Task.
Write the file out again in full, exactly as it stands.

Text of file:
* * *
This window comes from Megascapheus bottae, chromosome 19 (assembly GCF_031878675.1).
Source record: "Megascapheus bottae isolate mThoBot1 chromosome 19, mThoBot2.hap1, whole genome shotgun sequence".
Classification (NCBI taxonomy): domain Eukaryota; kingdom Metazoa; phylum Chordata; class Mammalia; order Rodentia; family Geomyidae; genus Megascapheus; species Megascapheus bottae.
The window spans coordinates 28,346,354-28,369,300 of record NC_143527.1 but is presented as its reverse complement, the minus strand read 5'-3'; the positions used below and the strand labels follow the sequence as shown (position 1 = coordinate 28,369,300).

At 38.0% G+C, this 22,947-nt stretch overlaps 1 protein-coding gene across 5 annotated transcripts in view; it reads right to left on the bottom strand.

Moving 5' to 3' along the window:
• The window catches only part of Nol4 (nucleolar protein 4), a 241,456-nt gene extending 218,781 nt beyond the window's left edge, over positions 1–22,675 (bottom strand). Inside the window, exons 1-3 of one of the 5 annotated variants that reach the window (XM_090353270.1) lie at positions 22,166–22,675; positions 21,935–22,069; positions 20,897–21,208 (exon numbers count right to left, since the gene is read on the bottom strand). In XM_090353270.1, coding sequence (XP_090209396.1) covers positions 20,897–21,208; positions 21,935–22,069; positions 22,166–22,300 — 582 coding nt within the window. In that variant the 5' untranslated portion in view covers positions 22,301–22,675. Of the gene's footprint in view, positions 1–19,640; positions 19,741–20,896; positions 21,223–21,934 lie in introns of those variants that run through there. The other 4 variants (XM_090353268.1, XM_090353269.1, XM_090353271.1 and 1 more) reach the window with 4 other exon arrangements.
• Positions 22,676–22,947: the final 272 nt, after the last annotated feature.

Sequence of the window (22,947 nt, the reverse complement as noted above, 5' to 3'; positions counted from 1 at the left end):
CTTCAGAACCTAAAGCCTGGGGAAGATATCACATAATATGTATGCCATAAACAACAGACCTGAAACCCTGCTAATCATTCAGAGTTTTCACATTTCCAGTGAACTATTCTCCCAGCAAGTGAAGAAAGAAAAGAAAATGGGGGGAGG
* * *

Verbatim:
This window comes from Megascapheus bottae, chromosome 19 (assembly GCF_031878675.1).
Source record: "Megascapheus bottae isolate mThoBot1 chromosome 19, mThoBot2.hap1, whole genome shotgun sequence".
Classification (NCBI taxonomy): domain Eukaryota; kingdom Metazoa; phylum Chordata; class Mammalia; order Rodentia; family Geomyidae; genus Megascapheus; species Megascapheus bottae.
The window spans coordinates 28,346,354-28,369,300 of record NC_143527.1 but is presented as its reverse complement, the minus strand read 5'-3'; the positions used below and the strand labels follow the sequence as shown (position 1 = coordinate 28,369,300).

At 38.0% G+C, this 22,947-nt stretch overlaps 1 protein-coding gene across 5 annotated transcripts in view; it reads right to left on the bottom strand.

Moving 5' to 3' along the window:
• The window catches only part of Nol4 (nucleolar protein 4), a 241,456-nt gene extending 218,781 nt beyond the window's left edge, over positions 1–22,675 (bottom strand). Inside the window, exons 1-3 of one of the 5 annotated variants that reach the window (XM_090353270.1) lie at positions 22,166–22,675; positions 21,935–22,069; positions 20,897–21,208 (exon numbers count right to left, since the gene is read on the bottom strand). In XM_090353270.1, coding sequence (XP_090209396.1) covers positions 20,897–21,208; positions 21,935–22,069; positions 22,166–22,300 — 582 coding nt within the window. In that variant the 5' untranslated portion in view covers positions 22,301–22,675. Of the gene's footprint in view, positions 1–19,640; positions 19,741–20,896; positions 21,223–21,934 lie in introns of those variants that run through there. The other 4 variants (XM_090353268.1, XM_090353269.1, XM_090353271.1 and 1 more) reach the window with 4 other exon arrangements.
• Positions 22,676–22,947: the final 272 nt, after the last annotated feature.

Sequence of the window (22,947 nt, the reverse complement as noted above, 5' to 3'; positions counted from 1 at the left end):
CTTCAGAACCTAAAGCCTGGGGAAGATATCACATAATATGTATGCCATAAACAACAGACCTGAAACCCTGCTAATCATTCAGAGTTTTCACATTTCCAGTGAACTATTCTCCCAGCAAGTGAAGAAAGAAAAGAAAATGGGGGGAGG